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Threatened FAA towers, including 2 in Utah, said to remain open

Published May 1, 2013 9:42 am

Safety • Agency says air traffic system soon at full operation with end of furloughs.
This is an archived article that was published on sltrib.com in 2013, and information in the article may be outdated. It is provided only for personal research purposes and may not be reprinted.

Transportation Secretary Ray LaHood has assured lawmakers the Obama administration will prevent the closure of 149 small airport towers — including two in Utah — as well as end furloughs of air traffic controllers nationwide.

The actions are the result of legislation passed by Congress, according to officials involved in negotiations on the bill.

The disclosure came as senators sought signatures on a letter to LaHood saying that their support of the legislation "was based on the understanding that the contract towers would be fully funded" at least through the end of fiscal year, Sept. 30. In all, 149 towers are ticketed for possible closure beginning June 15 as the FAA carries out its share of the $85 billion in across-the-board budget cuts that took effect in March at numerous federal agencies.

The letter said the towers, which are staffed by employees under contract to the FAA, are a "vital public safety and economic development asset for dozens of communities — many of them rural — in every corner of the country." It was circulated by Sens. Jerry Moran, R-Kan., and Richard Blumenthal, D-Conn.

The news was welcomed by Provo Municipal Airport manager Steve Gibson, who now believes that his control tower and the one at Ogden-Hinckley Airport will be spared, at least for now.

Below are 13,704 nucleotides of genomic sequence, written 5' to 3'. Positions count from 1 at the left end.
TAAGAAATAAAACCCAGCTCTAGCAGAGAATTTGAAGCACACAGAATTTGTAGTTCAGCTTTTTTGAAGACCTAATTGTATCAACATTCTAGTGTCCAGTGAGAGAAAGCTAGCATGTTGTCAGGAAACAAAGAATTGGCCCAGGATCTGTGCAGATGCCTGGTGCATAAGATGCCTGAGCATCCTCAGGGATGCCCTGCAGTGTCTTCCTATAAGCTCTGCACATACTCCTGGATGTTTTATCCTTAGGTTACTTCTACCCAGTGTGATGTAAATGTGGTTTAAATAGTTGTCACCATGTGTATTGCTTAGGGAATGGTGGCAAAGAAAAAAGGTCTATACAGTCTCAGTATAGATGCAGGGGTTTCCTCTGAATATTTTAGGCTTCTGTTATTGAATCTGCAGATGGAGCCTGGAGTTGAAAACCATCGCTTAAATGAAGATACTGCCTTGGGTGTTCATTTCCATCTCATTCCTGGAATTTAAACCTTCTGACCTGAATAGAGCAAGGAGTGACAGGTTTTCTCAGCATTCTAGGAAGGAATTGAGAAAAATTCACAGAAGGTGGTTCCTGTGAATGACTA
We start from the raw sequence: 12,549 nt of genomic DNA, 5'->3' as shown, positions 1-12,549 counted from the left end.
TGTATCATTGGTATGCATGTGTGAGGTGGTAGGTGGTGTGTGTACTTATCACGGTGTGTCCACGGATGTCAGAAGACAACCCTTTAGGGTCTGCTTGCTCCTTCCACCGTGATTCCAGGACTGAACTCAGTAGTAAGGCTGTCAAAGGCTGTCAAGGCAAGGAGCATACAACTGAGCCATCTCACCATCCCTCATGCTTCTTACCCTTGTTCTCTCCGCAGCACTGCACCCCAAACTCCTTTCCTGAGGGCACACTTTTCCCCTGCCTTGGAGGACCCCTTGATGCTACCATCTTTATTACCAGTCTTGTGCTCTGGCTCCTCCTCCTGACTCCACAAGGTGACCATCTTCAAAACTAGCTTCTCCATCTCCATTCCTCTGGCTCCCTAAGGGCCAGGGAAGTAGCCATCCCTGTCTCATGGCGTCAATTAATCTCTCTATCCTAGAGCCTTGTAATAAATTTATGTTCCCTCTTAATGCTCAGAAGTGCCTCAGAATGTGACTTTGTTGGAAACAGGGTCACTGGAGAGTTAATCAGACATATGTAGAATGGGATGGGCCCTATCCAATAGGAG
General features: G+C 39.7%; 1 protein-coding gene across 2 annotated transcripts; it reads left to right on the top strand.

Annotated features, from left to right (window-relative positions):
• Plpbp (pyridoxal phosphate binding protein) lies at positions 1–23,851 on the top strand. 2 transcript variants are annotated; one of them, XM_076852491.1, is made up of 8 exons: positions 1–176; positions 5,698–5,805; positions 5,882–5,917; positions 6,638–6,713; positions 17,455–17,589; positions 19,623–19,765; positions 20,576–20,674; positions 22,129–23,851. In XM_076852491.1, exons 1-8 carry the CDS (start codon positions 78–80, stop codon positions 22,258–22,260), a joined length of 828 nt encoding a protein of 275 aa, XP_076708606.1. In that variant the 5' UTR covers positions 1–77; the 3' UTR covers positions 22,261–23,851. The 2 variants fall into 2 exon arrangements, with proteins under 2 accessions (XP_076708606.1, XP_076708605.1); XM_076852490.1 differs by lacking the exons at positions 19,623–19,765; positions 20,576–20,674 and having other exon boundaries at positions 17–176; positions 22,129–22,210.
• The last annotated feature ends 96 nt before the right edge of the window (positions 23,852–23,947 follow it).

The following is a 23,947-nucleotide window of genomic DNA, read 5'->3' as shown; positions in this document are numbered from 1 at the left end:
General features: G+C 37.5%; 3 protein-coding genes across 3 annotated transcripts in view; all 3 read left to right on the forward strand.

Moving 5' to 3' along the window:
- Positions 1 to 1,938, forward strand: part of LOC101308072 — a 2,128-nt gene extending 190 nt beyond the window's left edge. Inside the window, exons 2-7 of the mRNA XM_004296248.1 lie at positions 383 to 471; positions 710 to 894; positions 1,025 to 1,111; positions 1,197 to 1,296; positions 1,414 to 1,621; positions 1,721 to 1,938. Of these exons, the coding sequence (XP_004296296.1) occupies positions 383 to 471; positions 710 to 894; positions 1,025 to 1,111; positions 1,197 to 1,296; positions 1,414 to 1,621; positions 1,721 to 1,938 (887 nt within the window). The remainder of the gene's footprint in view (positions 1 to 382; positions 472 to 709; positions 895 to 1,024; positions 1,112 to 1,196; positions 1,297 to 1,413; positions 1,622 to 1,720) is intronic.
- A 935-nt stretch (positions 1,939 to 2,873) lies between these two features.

"We are really excited about that," Gibson said. "That's great news for the safety of aviation in Utah."

Royal Eccles, airport manager at Ogden-Hinckley, was more guarded because he had not heard confirmation that his tower would remain open.

"Right now, this sounds great," he said. "But without confirmation from the Utah delegation or my trusted sources, I trust this as far as I can throw a piano."

The developments coincided with congressional passage during the day of a follow-up bill that fixed a stenographic error in legislation that cleared late last week. It was designed to give LaHood flexibility to shift up to $253 million among various accounts to "prevent reduced operations and staffing of the FAA," but the original measure lacked the letter "s" on the word "accounts."

President Barack Obama was expected to sign the bill quickly.

Sen. John Thune, R-S.D., the senior Republican on the Senate Commerce Committee, said he met with LaHood on Thursday and spoke with him again the following day about the legislation. "I think his expectation is there is enough money and enough flexibility for him to" keep the towers open and end the furloughs of FAA employees, the South Dakotan said in a telephone interview.

He added that when he and Sen. Jay Rockefeller, D-W. Va., met last week with LaHood and FAA administrator Michael Huerta, "it was understood they would take care of both of those issues if we gave them the money." Other officials said LaHood had provided similar assurances, although they asked not to be identified because they lacked authority to be quoted by name.

The impetus for the legislation was private pressure from the airlines whose business was disrupted by air traffic furloughs, coupled with public outrage from travelers who were forced to endure delays.

But political calculations also figured into a mini-drama that resulted in the bill's passage late last week, as Obama and Republicans continue to blame one another for the inconveniences caused by across-the-board spending cuts.

The White House abruptly retreated under pressure last Wednesday when it indicated it would accept an easing of the FAA cuts while leaving the balance of the $85 billion in reductions unchanged. Given lengthy political struggle surrounding across-the-board cuts, the issue was sensitive enough so that when Sens. Susan Collins, R-Maine and Mark Udall, D-Colo., initially proposed legislation that explicitly said the measure would assure the towers remain open, Senate Majority Leader Harry Reid, D-Nev., objected, according to several officials briefed on the discussions.

The wording was altered to drop the explicit reference, although the flexibility to keep the towers open was retained.

Huerta testified recently that the cost of canceling FAA furloughs would be $220 million through Sept. 30, leaving about $33 million in freed-up funding to maintain the towers. He also said the agency is working with about 50 communities and airport operators in hopes of arranging alternative funding.